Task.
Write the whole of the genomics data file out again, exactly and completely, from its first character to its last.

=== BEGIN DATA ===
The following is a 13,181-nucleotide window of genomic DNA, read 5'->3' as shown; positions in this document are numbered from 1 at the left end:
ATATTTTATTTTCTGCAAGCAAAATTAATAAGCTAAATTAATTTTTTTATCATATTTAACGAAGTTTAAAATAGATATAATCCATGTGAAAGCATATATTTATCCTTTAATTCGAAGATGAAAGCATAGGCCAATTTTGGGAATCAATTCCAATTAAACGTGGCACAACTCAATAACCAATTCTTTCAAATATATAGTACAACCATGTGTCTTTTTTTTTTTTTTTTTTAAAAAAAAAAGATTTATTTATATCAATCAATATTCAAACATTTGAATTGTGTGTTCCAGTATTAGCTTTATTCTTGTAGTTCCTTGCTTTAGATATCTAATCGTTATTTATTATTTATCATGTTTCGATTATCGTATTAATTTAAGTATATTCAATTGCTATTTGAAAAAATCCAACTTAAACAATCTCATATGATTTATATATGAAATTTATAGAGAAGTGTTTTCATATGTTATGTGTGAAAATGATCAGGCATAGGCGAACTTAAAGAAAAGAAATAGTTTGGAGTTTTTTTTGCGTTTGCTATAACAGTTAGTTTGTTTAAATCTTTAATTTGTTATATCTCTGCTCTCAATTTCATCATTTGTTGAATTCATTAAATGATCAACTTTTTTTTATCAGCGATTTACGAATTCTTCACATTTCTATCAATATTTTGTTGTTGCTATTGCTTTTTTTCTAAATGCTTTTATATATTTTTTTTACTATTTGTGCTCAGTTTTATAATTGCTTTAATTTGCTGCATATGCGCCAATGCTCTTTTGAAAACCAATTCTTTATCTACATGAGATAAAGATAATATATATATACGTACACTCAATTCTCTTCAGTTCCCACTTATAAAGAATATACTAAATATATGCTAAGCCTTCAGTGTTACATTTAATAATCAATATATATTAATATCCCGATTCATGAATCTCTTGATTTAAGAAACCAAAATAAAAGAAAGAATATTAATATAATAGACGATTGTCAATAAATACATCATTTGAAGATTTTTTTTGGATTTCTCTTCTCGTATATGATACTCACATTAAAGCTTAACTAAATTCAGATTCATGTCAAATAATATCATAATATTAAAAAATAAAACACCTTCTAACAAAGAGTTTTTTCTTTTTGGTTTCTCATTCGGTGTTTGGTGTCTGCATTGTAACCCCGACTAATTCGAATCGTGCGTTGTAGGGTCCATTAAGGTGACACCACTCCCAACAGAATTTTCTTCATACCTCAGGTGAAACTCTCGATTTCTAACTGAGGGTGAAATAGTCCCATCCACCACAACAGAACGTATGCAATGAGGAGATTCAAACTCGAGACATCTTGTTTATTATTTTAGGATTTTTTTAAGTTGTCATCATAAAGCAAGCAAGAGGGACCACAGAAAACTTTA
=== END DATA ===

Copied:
The following is a 13,181-nucleotide window of genomic DNA, read 5'->3' as shown; positions in this document are numbered from 1 at the left end:
ATATTTTATTTTCTGCAAGCAAAATTAATAAGCTAAATTAATTTTTTTATCATATTTAACGAAGTTTAAAATAGATATAATCCATGTGAAAGCATATATTTATCCTTTAATTCGAAGATGAAAGCATAGGCCAATTTTGGGAATCAATTCCAATTAAACGTGGCACAACTCAATAACCAATTCTTTCAAATATATAGTACAACCATGTGTCTTTTTTTTTTTTTTTTTTAAAAAAAAAAGATTTATTTATATCAATCAATATTCAAACATTTGAATTGTGTGTTCCAGTATTAGCTTTATTCTTGTAGTTCCTTGCTTTAGATATCTAATCGTTATTTATTATTTATCATGTTTCGATTATCGTATTAATTTAAGTATATTCAATTGCTATTTGAAAAAATCCAACTTAAACAATCTCATATGATTTATATATGAAATTTATAGAGAAGTGTTTTCATATGTTATGTGTGAAAATGATCAGGCATAGGCGAACTTAAAGAAAAGAAATAGTTTGGAGTTTTTTTTGCGTTTGCTATAACAGTTAGTTTGTTTAAATCTTTAATTTGTTATATCTCTGCTCTCAATTTCATCATTTGTTGAATTCATTAAATGATCAACTTTTTTTTATCAGCGATTTACGAATTCTTCACATTTCTATCAATATTTTGTTGTTGCTATTGCTTTTTTTCTAAATGCTTTTATATATTTTTTTTACTATTTGTGCTCAGTTTTATAATTGCTTTAATTTGCTGCATATGCGCCAATGCTCTTTTGAAAACCAATTCTTTATCTACATGAGATAAAGATAATATATATATACGTACACTCAATTCTCTTCAGTTCCCACTTATAAAGAATATACTAAATATATGCTAAGCCTTCAGTGTTACATTTAATAATCAATATATATTAATATCCCGATTCATGAATCTCTTGATTTAAGAAACCAAAATAAAAGAAAGAATATTAATATAATAGACGATTGTCAATAAATACATCATTTGAAGATTTTTTTTGGATTTCTCTTCTCGTATATGATACTCACATTAAAGCTTAACTAAATTCAGATTCATGTCAAATAATATCATAATATTAAAAAATAAAACACCTTCTAACAAAGAGTTTTTTCTTTTTGGTTTCTCATTCGGTGTTTGGTGTCTGCATTGTAACCCCGACTAATTCGAATCGTGCGTTGTAGGGTCCATTAAGGTGACACCACTCCCAACAGAATTTTCTTCATACCTCAGGTGAAACTCTCGATTTCTAACTGAGGGTGAAATAGTCCCATCCACCACAACAGAACGTATGCAATGAGGAGATTCAAACTCGAGACATCTTGTTTATTATTTTAGGATTTTTTTAAGTTGTCATCATAAAGCAAGCAAGAGGGACCACAGAAAACTTTA